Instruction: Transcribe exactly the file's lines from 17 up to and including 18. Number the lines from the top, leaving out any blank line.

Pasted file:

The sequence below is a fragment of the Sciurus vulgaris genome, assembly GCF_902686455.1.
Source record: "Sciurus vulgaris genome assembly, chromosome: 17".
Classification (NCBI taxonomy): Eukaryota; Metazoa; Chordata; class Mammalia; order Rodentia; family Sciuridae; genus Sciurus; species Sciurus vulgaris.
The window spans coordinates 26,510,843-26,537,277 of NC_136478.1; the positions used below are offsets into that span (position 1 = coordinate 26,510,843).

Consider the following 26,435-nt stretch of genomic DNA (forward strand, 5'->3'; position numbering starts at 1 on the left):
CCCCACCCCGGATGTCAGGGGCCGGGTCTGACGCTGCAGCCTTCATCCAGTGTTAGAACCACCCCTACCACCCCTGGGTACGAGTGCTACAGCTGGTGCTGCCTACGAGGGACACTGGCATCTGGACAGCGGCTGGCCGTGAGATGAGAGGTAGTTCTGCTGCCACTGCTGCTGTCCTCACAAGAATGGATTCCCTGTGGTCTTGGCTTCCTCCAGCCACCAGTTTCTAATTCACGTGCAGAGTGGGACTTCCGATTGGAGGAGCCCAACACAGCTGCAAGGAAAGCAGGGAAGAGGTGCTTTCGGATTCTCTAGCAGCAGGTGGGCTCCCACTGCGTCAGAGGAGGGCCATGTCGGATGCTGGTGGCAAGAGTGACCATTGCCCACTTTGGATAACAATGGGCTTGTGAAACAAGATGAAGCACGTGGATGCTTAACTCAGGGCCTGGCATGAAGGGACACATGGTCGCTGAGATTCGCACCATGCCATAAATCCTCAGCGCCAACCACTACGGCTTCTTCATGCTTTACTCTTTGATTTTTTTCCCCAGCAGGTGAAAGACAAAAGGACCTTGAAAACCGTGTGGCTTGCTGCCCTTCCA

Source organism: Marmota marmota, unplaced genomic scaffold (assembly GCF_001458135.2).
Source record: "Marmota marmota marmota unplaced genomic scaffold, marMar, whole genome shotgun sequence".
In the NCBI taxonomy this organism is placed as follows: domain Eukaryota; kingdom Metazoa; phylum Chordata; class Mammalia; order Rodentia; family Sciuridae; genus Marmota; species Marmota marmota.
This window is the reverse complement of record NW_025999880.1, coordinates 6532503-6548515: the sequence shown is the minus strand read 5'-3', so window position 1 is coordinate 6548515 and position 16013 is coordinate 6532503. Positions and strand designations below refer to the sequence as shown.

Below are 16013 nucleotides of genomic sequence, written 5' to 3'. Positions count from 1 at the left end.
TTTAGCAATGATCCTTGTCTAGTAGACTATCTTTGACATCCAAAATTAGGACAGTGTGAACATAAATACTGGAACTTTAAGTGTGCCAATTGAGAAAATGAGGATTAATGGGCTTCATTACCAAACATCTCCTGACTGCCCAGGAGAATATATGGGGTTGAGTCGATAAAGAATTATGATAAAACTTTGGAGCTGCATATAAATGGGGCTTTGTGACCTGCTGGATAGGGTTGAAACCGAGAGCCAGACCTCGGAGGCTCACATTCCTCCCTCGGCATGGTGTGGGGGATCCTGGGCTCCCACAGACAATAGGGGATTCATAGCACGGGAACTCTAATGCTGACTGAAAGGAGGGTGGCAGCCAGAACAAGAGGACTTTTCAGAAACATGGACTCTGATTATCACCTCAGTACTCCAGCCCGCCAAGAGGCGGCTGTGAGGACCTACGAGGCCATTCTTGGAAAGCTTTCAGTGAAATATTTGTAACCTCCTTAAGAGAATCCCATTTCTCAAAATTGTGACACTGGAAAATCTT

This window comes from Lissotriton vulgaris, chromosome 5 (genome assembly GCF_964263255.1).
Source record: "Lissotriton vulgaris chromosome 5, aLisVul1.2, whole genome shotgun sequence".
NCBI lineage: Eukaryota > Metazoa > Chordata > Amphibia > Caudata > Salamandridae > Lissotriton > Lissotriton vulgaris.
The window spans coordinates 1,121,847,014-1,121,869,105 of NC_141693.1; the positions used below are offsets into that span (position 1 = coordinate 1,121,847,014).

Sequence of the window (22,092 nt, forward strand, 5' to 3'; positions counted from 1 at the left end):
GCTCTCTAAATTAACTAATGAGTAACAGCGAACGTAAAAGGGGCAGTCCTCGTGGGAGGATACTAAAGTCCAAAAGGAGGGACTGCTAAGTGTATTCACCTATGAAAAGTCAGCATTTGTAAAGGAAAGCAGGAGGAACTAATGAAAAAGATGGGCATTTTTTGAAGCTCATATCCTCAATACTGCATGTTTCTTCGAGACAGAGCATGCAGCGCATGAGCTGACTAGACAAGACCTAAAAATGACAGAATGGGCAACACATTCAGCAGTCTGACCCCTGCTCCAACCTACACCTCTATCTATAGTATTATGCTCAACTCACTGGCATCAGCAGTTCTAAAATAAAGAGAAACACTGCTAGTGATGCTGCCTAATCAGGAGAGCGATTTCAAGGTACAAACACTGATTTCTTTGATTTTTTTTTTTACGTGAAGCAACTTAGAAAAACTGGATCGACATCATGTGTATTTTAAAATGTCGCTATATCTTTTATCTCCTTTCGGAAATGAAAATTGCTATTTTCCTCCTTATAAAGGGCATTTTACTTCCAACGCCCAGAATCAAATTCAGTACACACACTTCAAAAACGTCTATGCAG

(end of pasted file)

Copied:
Sequence of the window (22,092 nt, forward strand, 5' to 3'; positions counted from 1 at the left end):
GCTCTCTAAATTAACTAATGAGTAACAGCGAACGTAAAAGGGGCAGTCCTCGTGGGAGGATACTAAAGTCCAAAAGGAGGGACTGCTAAGTGTATTCACCTATGAAAAGTCAGCATTTGTAAAGGAAAGCAGGAGGAACTAATGAAAAAGATGGGCATTTTTTGAAGCTCATATCCTCAATACTGCATGTTTCTTCGAGACAGAGCATGCAGCGCATGAGCTGACTAGACAAGACCTAAAAATGACAGAATGGGCAACACATTCAGCAGTCTGACCCCTGCTCCAACCTACACCTCTATCTATAGTATTATGCTCAACTCACTGGCATCAGCAGTTCTAAAATAAAGAGAAACACTGCTAGTGATGCTGCCTAATCAGGAGAGCGATTTCAAGGTACAAACACTGATTTCTTTGATTTTTTTTTTTACGTGAAGCAACTTAGAAAAACTGGATCGACATCATGTGTATTTTAAAATGTCGCTATATCTTTTATCTCCTTTCGGAAATGAAAATTGCTATTTTCCTCCTTATAAAGGGCATTTTACTTCCAACGCCCAGAATCAAATTCAGTACACACACTTCAAAAACGTCTATGCAG